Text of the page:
Schools Training

The Growing Slow Medicine Movement

10 APR 2013
Career Path : Healthcare

You may have heard about the slow food movement. Originating in Italy, it is a reaction against industrialized agriculture and fast food, returning to the old-world values of community and the environment. The concept of slow medicine operates along similar lines, resisting the instant medicalization prescribed by the pharmaceutical industry in favour of gentler measures and increased consultation with patients before taking action. Instead of rushing to prescribe drugs or surgeries, caregivers would spend more time listening to the patients and their families, or simply waiting and observing symptoms.


“Medicine is far from an exact science”

Anyone who has lost a loved one due to questionable aggressive treatments such as chemotherapy can appreciate the appeal of more closely considering alternatives. A recent post by British Medical Journal editor Richard Smith stated that “only 11 per cent of 3,000 health interventions have good evidence to support them … a third of activity in the U.S. health system produces no benefit … half of all angioplasties are unnecessary … four-fifths of new drugs are copies of old drugs.” There is a growing consciousness about potential conflicts of interest in the pharmaceutical industry and that doctors don’t always make the right decisions. Slow medicine doesn’t dispute that urgent health problems will always require quick attention but rather, suggests a thoughtful, considered and evidence-informed approach to both acute and chronic care.


Dying with dignity

The term slow medicine, as coined by Dr. Dennis McCullough, refers mostly to compassionate care for aging parents. It encourages physicians to think twice when considering treatment that may have high risks and limited rewards for the elderly, “death by intensive care.” Our medical system is designed to prolong life, respond quickly to crises, and provide heroic interventions. This assembly line mentality of efficiency and high productivity is not always aligned with the best interests of frail seniors. Patients in their 80s or 90s may not have the resilience to bounce back from such treatments, which may accelerate a prolonged decline and dependency. Slow medicine shares with hospice care the goal of comfort rather than the cure, providing patients the choice to say no to hospitalization, surgery or medication. It is a family-centred attention to quality and emphasis on social interchange that stresses a proactive and preventative approach for relatives to rescue the elderly from standard medical care.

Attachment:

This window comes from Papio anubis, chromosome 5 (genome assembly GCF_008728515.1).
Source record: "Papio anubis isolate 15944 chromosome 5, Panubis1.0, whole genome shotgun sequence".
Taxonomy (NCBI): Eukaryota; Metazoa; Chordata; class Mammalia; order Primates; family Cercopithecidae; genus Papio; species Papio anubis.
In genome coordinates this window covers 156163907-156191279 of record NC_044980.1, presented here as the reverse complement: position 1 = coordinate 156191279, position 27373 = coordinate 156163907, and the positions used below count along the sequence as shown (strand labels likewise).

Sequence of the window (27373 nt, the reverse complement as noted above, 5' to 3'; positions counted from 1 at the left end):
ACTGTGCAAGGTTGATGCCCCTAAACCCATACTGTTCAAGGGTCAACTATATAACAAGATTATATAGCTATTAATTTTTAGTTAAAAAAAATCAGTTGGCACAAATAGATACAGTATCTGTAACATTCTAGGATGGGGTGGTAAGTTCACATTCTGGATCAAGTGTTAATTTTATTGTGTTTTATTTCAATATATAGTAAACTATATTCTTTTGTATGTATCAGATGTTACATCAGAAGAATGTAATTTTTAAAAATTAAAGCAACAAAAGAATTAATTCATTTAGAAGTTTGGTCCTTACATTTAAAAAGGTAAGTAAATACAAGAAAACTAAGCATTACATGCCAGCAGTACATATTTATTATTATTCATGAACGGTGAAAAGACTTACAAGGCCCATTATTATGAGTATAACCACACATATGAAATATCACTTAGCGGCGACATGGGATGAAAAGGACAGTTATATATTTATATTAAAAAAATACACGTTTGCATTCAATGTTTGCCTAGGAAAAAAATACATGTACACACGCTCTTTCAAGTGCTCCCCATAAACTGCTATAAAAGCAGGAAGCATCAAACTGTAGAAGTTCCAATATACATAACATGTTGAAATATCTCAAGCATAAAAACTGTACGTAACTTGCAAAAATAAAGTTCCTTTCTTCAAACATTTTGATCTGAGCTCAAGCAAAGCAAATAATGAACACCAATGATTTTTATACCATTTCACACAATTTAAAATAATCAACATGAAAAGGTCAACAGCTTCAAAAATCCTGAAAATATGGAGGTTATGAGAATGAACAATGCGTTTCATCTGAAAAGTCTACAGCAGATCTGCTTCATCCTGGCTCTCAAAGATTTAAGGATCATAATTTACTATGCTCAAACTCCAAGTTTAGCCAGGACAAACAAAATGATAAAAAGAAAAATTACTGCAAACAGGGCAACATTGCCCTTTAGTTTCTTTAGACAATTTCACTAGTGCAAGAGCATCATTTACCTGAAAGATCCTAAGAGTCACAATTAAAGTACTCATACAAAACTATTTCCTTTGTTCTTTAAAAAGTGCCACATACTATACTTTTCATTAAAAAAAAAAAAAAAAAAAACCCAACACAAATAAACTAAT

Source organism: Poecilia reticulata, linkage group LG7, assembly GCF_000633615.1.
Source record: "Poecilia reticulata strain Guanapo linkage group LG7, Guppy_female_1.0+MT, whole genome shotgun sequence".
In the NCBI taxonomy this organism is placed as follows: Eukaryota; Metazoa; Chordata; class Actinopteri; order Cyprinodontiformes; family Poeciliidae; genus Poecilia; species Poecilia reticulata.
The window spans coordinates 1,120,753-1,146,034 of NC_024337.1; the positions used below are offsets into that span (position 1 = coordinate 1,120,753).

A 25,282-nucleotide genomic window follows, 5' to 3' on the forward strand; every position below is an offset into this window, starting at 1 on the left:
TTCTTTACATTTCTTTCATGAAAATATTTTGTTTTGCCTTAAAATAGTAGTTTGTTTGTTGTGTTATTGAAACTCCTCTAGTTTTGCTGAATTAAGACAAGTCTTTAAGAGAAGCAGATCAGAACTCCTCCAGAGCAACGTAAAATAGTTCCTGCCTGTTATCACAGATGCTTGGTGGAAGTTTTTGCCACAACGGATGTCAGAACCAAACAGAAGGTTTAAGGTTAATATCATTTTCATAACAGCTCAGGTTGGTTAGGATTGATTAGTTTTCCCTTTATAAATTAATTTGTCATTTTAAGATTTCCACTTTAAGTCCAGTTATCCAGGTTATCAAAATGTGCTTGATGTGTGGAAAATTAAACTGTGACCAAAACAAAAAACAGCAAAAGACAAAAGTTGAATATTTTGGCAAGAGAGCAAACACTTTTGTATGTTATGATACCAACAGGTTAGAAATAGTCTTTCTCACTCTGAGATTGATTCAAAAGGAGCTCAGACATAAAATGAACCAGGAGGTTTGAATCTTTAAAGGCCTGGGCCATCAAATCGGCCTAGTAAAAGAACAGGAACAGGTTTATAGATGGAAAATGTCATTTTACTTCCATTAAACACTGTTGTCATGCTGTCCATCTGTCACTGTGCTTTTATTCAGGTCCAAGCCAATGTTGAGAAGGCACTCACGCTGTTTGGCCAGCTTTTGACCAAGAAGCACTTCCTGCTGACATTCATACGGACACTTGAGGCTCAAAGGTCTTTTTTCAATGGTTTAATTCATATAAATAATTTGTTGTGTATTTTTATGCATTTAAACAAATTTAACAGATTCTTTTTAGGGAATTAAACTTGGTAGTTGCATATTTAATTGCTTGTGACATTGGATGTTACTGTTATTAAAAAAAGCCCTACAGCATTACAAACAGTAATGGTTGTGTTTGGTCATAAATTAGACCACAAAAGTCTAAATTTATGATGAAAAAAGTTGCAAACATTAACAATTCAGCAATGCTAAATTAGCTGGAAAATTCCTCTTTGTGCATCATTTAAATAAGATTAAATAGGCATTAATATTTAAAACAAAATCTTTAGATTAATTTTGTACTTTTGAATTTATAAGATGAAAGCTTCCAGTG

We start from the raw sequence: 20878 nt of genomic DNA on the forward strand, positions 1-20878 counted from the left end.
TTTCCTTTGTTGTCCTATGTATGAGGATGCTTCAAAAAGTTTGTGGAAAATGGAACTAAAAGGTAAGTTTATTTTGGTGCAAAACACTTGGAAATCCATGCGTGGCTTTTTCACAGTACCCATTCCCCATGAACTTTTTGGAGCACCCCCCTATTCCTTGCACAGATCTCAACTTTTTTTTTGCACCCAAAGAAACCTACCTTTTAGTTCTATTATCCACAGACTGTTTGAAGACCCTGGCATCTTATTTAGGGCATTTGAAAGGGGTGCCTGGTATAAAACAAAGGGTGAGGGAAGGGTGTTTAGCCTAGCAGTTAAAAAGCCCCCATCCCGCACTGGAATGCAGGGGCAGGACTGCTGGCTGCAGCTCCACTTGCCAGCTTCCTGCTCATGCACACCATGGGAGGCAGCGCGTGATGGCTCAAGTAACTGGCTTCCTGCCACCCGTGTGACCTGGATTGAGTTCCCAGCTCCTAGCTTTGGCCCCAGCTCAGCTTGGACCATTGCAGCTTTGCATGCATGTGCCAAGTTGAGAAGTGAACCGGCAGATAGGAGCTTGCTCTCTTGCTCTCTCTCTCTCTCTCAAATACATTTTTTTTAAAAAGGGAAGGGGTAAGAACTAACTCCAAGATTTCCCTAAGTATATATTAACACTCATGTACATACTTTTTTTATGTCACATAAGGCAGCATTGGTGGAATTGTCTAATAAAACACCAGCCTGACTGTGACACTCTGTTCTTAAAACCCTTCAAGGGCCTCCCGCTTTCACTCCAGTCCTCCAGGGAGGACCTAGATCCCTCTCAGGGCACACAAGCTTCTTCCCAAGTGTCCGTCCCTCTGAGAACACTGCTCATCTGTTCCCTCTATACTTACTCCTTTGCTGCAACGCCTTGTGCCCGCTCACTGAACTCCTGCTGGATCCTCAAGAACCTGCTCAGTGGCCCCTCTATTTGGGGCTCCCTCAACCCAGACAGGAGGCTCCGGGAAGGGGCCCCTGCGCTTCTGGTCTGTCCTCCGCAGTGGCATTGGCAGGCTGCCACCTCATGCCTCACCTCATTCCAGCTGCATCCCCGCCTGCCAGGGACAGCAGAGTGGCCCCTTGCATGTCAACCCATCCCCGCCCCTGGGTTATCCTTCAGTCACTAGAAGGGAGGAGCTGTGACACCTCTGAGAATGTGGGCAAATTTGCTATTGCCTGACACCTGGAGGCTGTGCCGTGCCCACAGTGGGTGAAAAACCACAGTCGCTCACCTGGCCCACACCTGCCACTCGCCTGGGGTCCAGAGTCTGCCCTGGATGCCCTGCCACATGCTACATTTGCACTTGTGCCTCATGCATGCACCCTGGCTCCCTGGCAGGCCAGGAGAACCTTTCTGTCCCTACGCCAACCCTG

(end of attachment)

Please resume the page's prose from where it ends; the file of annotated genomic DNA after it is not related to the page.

The fact that slow medicine is a cheaper alternative to high-tech remedies lead some to worry that it could backfire by justifying official policy that limits costly treatment to the elderly for the benefit of the bottom line. Still, exhausting diagnostic tests should be justified, aligning with pharmaceutical quality assurance, and medical programs constantly re-evaluated. Starting medications at lower doses before being gradually increased recognizes that what works for a 75-year-old can prove disastrous to a 95-year-old. The slow medicine concept is gaining momentum among the medical community and increasingly pharmacies, promoting breathing exercises, for example, as preventative treatment for hypertension, and integrating pharmaceutical quality control with the broader needs of the community.

Visit Academy of Applied Pharmaceutical Sciences (AAPS) Inc. for more information on taking a healthcare or food safety course.